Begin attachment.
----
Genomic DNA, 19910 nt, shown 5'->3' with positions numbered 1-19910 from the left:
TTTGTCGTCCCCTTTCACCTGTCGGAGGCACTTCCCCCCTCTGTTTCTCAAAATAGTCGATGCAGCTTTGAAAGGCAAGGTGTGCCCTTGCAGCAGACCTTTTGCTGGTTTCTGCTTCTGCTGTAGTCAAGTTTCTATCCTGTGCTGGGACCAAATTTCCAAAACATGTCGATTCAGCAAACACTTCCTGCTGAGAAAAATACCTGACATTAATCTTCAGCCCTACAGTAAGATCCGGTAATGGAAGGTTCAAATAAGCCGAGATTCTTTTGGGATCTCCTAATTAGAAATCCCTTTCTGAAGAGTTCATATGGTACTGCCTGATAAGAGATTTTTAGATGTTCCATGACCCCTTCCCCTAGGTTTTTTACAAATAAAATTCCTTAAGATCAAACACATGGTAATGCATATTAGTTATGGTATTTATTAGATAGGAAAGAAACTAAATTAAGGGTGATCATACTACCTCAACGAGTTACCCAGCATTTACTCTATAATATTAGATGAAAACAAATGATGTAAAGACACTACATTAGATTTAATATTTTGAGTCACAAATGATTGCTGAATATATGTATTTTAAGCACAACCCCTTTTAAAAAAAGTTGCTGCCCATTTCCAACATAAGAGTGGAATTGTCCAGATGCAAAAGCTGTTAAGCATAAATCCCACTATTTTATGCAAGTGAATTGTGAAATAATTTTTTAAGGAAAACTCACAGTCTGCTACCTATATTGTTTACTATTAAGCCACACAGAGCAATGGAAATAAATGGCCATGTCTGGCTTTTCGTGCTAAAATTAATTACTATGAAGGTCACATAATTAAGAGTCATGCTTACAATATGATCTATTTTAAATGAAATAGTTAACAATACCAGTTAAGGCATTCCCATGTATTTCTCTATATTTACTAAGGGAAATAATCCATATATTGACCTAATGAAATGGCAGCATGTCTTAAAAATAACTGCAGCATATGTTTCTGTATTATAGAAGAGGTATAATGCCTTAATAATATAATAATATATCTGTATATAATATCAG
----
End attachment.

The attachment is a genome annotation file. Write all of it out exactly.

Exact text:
Genomic DNA, 19910 nt, shown 5'->3' with positions numbered 1-19910 from the left:
TTTGTCGTCCCCTTTCACCTGTCGGAGGCACTTCCCCCCTCTGTTTCTCAAAATAGTCGATGCAGCTTTGAAAGGCAAGGTGTGCCCTTGCAGCAGACCTTTTGCTGGTTTCTGCTTCTGCTGTAGTCAAGTTTCTATCCTGTGCTGGGACCAAATTTCCAAAACATGTCGATTCAGCAAACACTTCCTGCTGAGAAAAATACCTGACATTAATCTTCAGCCCTACAGTAAGATCCGGTAATGGAAGGTTCAAATAAGCCGAGATTCTTTTGGGATCTCCTAATTAGAAATCCCTTTCTGAAGAGTTCATATGGTACTGCCTGATAAGAGATTTTTAGATGTTCCATGACCCCTTCCCCTAGGTTTTTTACAAATAAAATTCCTTAAGATCAAACACATGGTAATGCATATTAGTTATGGTATTTATTAGATAGGAAAGAAACTAAATTAAGGGTGATCATACTACCTCAACGAGTTACCCAGCATTTACTCTATAATATTAGATGAAAACAAATGATGTAAAGACACTACATTAGATTTAATATTTTGAGTCACAAATGATTGCTGAATATATGTATTTTAAGCACAACCCCTTTTAAAAAAAGTTGCTGCCCATTTCCAACATAAGAGTGGAATTGTCCAGATGCAAAAGCTGTTAAGCATAAATCCCACTATTTTATGCAAGTGAATTGTGAAATAATTTTTTAAGGAAAACTCACAGTCTGCTACCTATATTGTTTACTATTAAGCCACACAGAGCAATGGAAATAAATGGCCATGTCTGGCTTTTCGTGCTAAAATTAATTACTATGAAGGTCACATAATTAAGAGTCATGCTTACAATATGATCTATTTTAAATGAAATAGTTAACAATACCAGTTAAGGCATTCCCATGTATTTCTCTATATTTACTAAGGGAAATAATCCATATATTGACCTAATGAAATGGCAGCATGTCTTAAAAATAACTGCAGCATATGTTTCTGTATTATAGAAGAGGTATAATGCCTTAATAATATAATAATATATCTGTATATAATATCAG